and having to visit 10 different news stands to pickup each one.
  Click to see the full signature.
Add pictures here
<% if( /^image/.test(type) ){ %>
<% } %>
<%-name%>
Add image file
Upload
On 7/24/2014 8:19 AM, CRNG wrote:

And buy some legislators. Make em pass a law that requires them, like NYS and carbon monoxide detectors. Then, make em run on some specific battery that is hard to find, and very expensive. I'd suggest a 27 volt thin layer carbon zinc battery pile, that's only made in Pakistan, by small Muslim boys who hate our guts cause we're pigs and apes. Prohibit any non-genuine power alternatives such as USA made alkaline cells that last longer.
--
.
Christopher A. Young
Learn about Jesus
  Click to see the full signature.
Add pictures here
<% if( /^image/.test(type) ){ %>
<% } %>
<%-name%>
Add image file
Upload
On 7/24/2014 7:19 AM, CRNG wrote:

"Doesn't exist"? On what planet? There are innumerable instances where people simply aren't sure if they're smelling gas or not. That's why the gas companies tell you to call them, and then they send out techs with sniffers: to determine if there is actually a gas leak, or not. Sounds like this company is building a retail gas sniffer. If the price is right, some people will buy it. I'd advice them to sell to the senior citizen demographic, since it's well known that the sense of smell fades with age and many seniors simply cannot smell the odorant added to natural gas.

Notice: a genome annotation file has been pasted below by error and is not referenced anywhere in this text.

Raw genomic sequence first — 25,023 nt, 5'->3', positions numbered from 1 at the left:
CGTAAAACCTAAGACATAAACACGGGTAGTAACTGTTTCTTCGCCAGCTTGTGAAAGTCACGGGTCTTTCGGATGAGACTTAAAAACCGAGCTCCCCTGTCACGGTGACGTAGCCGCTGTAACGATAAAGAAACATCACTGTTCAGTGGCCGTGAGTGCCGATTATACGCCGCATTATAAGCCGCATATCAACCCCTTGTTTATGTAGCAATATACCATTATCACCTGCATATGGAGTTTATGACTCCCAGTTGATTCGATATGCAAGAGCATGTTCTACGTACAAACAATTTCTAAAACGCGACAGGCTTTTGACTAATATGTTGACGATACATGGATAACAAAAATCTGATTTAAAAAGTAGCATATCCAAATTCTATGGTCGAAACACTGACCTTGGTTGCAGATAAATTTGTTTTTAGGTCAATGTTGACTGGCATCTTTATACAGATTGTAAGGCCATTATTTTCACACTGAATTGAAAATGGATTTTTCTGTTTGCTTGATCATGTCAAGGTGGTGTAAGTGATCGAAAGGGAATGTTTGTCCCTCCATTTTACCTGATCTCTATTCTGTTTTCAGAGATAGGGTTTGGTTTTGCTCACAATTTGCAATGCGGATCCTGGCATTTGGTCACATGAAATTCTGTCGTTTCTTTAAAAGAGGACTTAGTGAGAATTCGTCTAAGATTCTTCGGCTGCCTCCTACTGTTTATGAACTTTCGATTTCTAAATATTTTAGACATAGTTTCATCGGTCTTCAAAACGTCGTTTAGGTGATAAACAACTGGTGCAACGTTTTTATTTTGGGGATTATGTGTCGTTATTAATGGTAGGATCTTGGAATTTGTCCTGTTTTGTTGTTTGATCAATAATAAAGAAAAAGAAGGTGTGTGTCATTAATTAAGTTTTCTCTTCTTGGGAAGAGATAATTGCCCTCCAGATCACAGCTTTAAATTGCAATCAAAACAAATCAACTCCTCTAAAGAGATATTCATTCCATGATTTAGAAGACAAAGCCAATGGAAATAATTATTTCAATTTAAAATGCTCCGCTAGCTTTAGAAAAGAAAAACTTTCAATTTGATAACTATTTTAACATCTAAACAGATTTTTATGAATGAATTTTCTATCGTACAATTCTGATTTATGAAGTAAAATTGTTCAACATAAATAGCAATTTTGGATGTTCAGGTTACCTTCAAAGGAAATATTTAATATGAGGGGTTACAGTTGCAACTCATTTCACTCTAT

Add pictures here
<% if( /^image/.test(type) ){ %>
<% } %>
<%-name%>
Add image file
Upload
On 7/24/2014 8:22 AM, Moe DeLoughan wrote:

Followup from the NY Times:
"A study published in 2006 in Science of Aging Knowledge Environment found that 45 percent of the elderly subjects tested could not detect the warning odor in natural gas." http://www.nytimes.com/2012/12/06/booming/sense-of-taste-changes-with-age.html?_r=0
Add pictures here
<% if( /^image/.test(type) ){ %>
<% } %>
<%-name%>
Add image file
Upload
On 7/24/2014 10:20 AM, Moe DeLoughan wrote: